I walked in memory of every woman and man who fought for the right to vote in a war that should never have existed. I walked for Tennesseans Febb Burn and her son, Harry. She encouraged him to support women's suffrage in the Tennessee legislature and his vote was the deciding factor of the passage of the 19th Amendment.

I walked for my nieces, Shannon, Jenae, Olivia, and Emma. May they be aware and appreciative of the difficulties women before them endured for their benefit without having to endure those same difficulties. May they also make efforts to keep women from losing what was gained. 

I walked for my paternal grandmother who was a “Roxie” the Riveter during World War II. I walked for my maternal grandmother, Fran, who never fit in a traditional woman mold. I walked for my mother, Connie, who is always liberal in love.  I walked for my sisters, Sandra and Anna, with hopes for their dreams and potential to be fully realized. I walked for my sons with the hope that they understand the value of women and women’s history so that they can teach their sons.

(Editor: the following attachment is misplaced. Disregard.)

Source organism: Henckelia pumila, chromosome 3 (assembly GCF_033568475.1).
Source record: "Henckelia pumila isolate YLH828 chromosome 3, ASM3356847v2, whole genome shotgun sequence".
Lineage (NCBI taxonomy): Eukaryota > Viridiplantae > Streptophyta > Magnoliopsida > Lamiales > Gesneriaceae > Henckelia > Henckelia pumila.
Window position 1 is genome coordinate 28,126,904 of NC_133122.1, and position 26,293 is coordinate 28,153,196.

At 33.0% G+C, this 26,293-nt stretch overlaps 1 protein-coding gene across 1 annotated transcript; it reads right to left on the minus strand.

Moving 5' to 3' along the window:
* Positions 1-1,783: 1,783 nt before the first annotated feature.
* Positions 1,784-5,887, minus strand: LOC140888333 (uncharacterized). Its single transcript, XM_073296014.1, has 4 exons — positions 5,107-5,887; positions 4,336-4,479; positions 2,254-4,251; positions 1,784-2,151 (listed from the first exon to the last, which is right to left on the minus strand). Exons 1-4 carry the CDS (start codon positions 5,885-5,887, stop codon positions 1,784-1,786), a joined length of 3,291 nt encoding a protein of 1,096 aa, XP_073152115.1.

I walked in honor of my many friends in appreciation of the role each has played in my life--for every laugh and tear shared over the years. 

I walked because women have a history and a future. I am fully aware that there is still much work to do, but on March 3, 2013, I celebrated who had been and what was done. I knew I was exactly where I was supposed to be. And perhaps 100 years from now women will walk in honor of those who preceded them. Those who labored for equal pay. Those who worked to pass the ERA. Those who fought to keep others safe from violence. Those who bore the shame and blame of sexual assault yet put their all into the end of victim blaming.  Those who kept reminding everyone that women’s rights are human rights.  Women are not a special interest group. 

As I relish the memories from the Suffrage Centennial Celebration and contemplate my birthday and the future, two questions come to mind. How will my generation be remembered a century from now? How do I want to be remembered at the end of my life? 


  1. Brilliant! It is like sitting down and having a conversation with you!

  2. this is a great blogpost! so glad you could go!

  3. I'm so jealous that I didn't get to go to this event!!! I loved everything you wrote and what you have told me about the events!!!